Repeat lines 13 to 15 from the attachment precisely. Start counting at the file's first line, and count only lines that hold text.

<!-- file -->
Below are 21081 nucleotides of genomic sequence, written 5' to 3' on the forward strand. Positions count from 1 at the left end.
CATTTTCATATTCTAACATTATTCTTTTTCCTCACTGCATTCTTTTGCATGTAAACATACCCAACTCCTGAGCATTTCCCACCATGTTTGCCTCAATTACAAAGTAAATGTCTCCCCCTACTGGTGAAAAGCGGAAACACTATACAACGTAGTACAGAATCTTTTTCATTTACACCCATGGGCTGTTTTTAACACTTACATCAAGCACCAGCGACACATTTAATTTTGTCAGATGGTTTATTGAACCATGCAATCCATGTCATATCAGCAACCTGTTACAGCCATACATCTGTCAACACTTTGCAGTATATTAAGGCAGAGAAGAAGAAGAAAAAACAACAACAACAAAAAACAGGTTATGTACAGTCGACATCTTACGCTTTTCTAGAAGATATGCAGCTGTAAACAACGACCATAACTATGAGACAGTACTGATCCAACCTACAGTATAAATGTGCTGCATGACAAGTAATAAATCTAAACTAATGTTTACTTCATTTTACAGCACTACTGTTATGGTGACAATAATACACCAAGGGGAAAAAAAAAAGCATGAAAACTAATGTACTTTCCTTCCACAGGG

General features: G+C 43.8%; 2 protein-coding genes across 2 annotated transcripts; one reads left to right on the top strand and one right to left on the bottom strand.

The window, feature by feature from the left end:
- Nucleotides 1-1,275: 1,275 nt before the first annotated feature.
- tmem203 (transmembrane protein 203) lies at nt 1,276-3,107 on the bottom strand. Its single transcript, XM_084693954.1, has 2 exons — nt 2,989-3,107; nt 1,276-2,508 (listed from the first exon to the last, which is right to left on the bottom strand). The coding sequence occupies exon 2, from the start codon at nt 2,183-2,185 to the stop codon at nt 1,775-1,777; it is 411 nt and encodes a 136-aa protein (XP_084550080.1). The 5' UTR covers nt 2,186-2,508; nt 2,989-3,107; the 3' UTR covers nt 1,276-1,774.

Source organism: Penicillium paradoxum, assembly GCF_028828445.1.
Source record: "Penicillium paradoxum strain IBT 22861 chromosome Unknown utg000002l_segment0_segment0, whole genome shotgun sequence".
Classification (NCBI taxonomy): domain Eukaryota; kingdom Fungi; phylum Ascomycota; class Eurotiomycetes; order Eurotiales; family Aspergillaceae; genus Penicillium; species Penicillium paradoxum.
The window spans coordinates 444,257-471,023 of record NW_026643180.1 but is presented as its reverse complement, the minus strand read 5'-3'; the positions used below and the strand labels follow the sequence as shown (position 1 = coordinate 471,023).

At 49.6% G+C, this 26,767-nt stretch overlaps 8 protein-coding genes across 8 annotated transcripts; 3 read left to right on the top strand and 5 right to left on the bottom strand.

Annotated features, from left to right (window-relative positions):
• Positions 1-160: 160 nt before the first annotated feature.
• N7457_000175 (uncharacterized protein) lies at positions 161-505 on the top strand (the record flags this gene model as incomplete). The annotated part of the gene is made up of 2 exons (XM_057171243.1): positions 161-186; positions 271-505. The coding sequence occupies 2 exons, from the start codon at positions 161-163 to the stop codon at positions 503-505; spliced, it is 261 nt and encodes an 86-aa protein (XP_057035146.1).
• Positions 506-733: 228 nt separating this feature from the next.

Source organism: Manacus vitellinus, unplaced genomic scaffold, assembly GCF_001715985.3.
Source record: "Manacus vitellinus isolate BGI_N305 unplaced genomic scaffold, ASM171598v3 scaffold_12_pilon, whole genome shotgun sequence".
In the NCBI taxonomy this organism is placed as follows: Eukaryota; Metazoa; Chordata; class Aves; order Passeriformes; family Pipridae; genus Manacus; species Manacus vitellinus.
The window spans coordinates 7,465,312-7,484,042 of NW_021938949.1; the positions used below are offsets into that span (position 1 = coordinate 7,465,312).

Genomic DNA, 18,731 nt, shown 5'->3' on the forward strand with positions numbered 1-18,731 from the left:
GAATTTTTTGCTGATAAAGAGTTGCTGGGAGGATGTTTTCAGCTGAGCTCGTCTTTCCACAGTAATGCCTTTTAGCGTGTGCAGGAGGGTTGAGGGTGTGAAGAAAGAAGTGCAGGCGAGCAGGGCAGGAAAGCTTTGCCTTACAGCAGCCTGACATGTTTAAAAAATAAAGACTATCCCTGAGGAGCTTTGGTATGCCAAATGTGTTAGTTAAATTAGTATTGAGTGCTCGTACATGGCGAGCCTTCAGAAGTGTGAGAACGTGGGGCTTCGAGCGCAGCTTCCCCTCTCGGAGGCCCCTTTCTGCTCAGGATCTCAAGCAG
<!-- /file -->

• Positions 1-160: 160 nt before the first annotated feature.
• N7457_000175 (uncharacterized protein) lies at positions 161-505 on the top strand (the record flags this gene model as incomplete). The annotated part of the gene is made up of 2 exons (XM_057171243.1): positions 161-186; positions 271-505. The coding sequence occupies 2 exons, from the start codon at positions 161-163 to the stop codon at positions 503-505; spliced, it is 261 nt and encodes an 86-aa protein (XP_057035146.1).
• Positions 506-733: 228 nt separating this feature from the next.